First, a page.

Henry passes away at 113

WORLD WAR I veteran, former Ford Dagenham worker and the oldest man on the planet has died, aged 113 years and 42 days. Henry Allingham, who passed away on Saturday July 18, lived out his final years at the St Dunstan s Centre for blind ex-servicemen near

WORLD WAR I veteran, former Ford Dagenham worker and the oldest man on the planet has died, aged 113 years and 42 days.

Henry Allingham, who passed away on Saturday July 18, lived out his final years at the St Dunstan's Centre for blind ex-servicemen near Brighton.

He saw many benchmarks in his lifetime, not least being crowned Britain's oldest man in March and then the world's oldest man later this year.

Henry was born in Upper Clacton, Essex, in 1896, the son of an Ironmonger's clerk.


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In 1901 he saw the funeral of Queen Victoria, one of his earliest memories, and then the next year the coronation of King Edward VII, perched on his grandfather's shoulders.

Henry joined the army in 1915 after the death of his mother, who had not wanted her son to go to war in Europe.

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But Henry was determined to serve his country and joined the Royal Naval Air Service, graduating as a skilled mechanic from Great Yarmouth.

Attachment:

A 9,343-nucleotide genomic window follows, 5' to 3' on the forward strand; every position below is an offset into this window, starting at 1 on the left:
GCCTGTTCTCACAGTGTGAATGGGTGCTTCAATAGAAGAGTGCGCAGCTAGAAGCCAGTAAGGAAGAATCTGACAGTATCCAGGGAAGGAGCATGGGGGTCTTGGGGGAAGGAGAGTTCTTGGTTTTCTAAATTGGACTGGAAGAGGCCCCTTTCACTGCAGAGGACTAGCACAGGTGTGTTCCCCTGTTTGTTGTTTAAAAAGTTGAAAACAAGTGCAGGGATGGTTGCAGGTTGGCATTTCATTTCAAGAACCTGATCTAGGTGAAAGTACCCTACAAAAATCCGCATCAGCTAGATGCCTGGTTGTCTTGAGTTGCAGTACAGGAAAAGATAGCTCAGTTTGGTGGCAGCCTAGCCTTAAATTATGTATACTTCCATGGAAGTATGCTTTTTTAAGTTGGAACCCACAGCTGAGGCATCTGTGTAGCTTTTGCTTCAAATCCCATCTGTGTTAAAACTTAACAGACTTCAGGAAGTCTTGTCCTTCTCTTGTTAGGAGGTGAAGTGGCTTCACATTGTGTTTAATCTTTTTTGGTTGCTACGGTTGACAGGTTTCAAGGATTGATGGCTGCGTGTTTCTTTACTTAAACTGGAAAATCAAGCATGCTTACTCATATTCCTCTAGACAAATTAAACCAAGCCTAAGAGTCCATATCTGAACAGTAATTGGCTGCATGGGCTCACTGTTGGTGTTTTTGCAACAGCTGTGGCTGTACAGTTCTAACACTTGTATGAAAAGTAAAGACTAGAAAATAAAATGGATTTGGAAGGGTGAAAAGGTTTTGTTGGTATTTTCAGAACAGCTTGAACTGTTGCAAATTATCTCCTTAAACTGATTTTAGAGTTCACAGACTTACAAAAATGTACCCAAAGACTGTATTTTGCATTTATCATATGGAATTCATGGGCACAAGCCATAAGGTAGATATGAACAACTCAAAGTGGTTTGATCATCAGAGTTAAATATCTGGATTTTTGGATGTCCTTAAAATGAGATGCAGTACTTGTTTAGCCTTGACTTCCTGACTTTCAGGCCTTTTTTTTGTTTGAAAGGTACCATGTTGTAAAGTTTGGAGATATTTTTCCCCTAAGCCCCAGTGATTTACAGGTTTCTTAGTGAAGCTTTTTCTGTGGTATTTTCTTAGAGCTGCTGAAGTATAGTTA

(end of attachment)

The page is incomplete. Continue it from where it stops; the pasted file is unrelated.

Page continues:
Henry was the last survivor of the Battle of Jutland and was one of just two World War I veterans alive in the UK.

He was also the last living founder member of the RAF.

In 1935 Henry came to Dagenham to work at the Ford plant, embarking on a career as a design engineer.

He stayed here until his retirement in 1961.

Last year Henry was finally made a chartered engineer, after receiving his certificate from the Institute of Royal Engineers he said his "lifetime's goal was finally realised".

Henry was also made an honourary Freeman of Brighton and will be sadly missed by his family and all those who cared for him at St Dunstan's.

But Henry Allingham's death is more than just the loss of a life; it is the loss of a reminder that ordinary people are capable of heroism and courage.

That boys like Henry joined the army because they believed in preserving England for future generations and were willing to sacrifice themselves to that end.

He said himself that he owed his life to those friends "who made the supreme sacrifice".

Henry, who saw three centuries in his lifetime, left behind 12 great-grandchildren, 14 great-great-grandchildren and one great-great-great-grandchild.

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